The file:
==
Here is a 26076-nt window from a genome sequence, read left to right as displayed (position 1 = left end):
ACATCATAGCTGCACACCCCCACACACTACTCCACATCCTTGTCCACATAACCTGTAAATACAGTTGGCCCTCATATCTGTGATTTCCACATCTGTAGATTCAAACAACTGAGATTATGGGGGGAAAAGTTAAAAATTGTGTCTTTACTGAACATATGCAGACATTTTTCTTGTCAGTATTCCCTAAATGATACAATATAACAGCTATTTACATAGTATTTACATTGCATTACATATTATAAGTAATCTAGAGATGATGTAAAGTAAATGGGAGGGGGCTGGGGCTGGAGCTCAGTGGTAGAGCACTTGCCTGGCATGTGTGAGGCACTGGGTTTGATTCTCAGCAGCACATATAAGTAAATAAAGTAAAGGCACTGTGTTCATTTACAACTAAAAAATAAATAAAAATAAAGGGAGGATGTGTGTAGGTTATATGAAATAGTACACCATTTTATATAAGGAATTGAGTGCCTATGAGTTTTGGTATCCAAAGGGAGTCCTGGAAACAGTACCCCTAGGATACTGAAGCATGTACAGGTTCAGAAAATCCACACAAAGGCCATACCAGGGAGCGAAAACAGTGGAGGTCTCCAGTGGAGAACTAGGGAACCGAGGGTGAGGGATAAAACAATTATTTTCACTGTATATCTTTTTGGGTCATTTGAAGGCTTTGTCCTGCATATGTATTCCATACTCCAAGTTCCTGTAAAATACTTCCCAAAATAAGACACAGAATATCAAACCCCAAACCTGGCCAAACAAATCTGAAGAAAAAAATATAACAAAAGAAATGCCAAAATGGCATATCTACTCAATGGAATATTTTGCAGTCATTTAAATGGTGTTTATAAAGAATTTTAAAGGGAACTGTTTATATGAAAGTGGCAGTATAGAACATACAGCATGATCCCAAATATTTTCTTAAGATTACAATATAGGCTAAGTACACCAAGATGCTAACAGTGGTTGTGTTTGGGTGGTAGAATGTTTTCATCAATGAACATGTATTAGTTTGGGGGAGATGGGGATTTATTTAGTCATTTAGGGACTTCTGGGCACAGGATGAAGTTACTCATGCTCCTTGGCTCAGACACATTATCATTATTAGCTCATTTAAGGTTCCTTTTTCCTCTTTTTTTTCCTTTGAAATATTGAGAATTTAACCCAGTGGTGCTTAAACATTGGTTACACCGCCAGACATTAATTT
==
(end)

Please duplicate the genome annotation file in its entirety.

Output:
Here is a 26076-nt window from a genome sequence, read left to right as displayed (position 1 = left end):
ACATCATAGCTGCACACCCCCACACACTACTCCACATCCTTGTCCACATAACCTGTAAATACAGTTGGCCCTCATATCTGTGATTTCCACATCTGTAGATTCAAACAACTGAGATTATGGGGGGAAAAGTTAAAAATTGTGTCTTTACTGAACATATGCAGACATTTTTCTTGTCAGTATTCCCTAAATGATACAATATAACAGCTATTTACATAGTATTTACATTGCATTACATATTATAAGTAATCTAGAGATGATGTAAAGTAAATGGGAGGGGGCTGGGGCTGGAGCTCAGTGGTAGAGCACTTGCCTGGCATGTGTGAGGCACTGGGTTTGATTCTCAGCAGCACATATAAGTAAATAAAGTAAAGGCACTGTGTTCATTTACAACTAAAAAATAAATAAAAATAAAGGGAGGATGTGTGTAGGTTATATGAAATAGTACACCATTTTATATAAGGAATTGAGTGCCTATGAGTTTTGGTATCCAAAGGGAGTCCTGGAAACAGTACCCCTAGGATACTGAAGCATGTACAGGTTCAGAAAATCCACACAAAGGCCATACCAGGGAGCGAAAACAGTGGAGGTCTCCAGTGGAGAACTAGGGAACCGAGGGTGAGGGATAAAACAATTATTTTCACTGTATATCTTTTTGGGTCATTTGAAGGCTTTGTCCTGCATATGTATTCCATACTCCAAGTTCCTGTAAAATACTTCCCAAAATAAGACACAGAATATCAAACCCCAAACCTGGCCAAACAAATCTGAAGAAAAAAATATAACAAAAGAAATGCCAAAATGGCATATCTACTCAATGGAATATTTTGCAGTCATTTAAATGGTGTTTATAAAGAATTTTAAAGGGAACTGTTTATATGAAAGTGGCAGTATAGAACATACAGCATGATCCCAAATATTTTCTTAAGATTACAATATAGGCTAAGTACACCAAGATGCTAACAGTGGTTGTGTTTGGGTGGTAGAATGTTTTCATCAATGAACATGTATTAGTTTGGGGGAGATGGGGATTTATTTAGTCATTTAGGGACTTCTGGGCACAGGATGAAGTTACTCATGCTCCTTGGCTCAGACACATTATCATTATTAGCTCATTTAAGGTTCCTTTTTCCTCTTTTTTTTCCTTTGAAATATTGAGAATTTAACCCAGTGGTGCTTAAACATTGGTTACACCGCCAGACATTAATTT